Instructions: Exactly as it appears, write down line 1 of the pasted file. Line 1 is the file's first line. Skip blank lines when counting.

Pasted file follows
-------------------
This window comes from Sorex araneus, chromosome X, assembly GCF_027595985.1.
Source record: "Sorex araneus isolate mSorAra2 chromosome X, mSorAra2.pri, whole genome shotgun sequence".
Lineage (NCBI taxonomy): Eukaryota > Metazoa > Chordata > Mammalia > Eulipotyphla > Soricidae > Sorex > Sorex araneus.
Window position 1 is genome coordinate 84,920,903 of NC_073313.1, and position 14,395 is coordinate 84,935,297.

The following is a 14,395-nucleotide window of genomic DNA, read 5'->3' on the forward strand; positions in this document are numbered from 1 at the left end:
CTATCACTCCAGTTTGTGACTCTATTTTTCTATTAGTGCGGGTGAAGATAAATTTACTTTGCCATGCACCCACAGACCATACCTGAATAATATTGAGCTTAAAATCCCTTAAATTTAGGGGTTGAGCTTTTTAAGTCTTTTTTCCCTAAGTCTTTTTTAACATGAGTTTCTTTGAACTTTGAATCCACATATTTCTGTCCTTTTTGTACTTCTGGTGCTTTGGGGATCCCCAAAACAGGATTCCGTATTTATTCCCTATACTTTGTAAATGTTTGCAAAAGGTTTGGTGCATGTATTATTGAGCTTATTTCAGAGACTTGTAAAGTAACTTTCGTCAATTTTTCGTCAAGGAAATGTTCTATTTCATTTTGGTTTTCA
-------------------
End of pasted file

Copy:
This window comes from Sorex araneus, chromosome X, assembly GCF_027595985.1.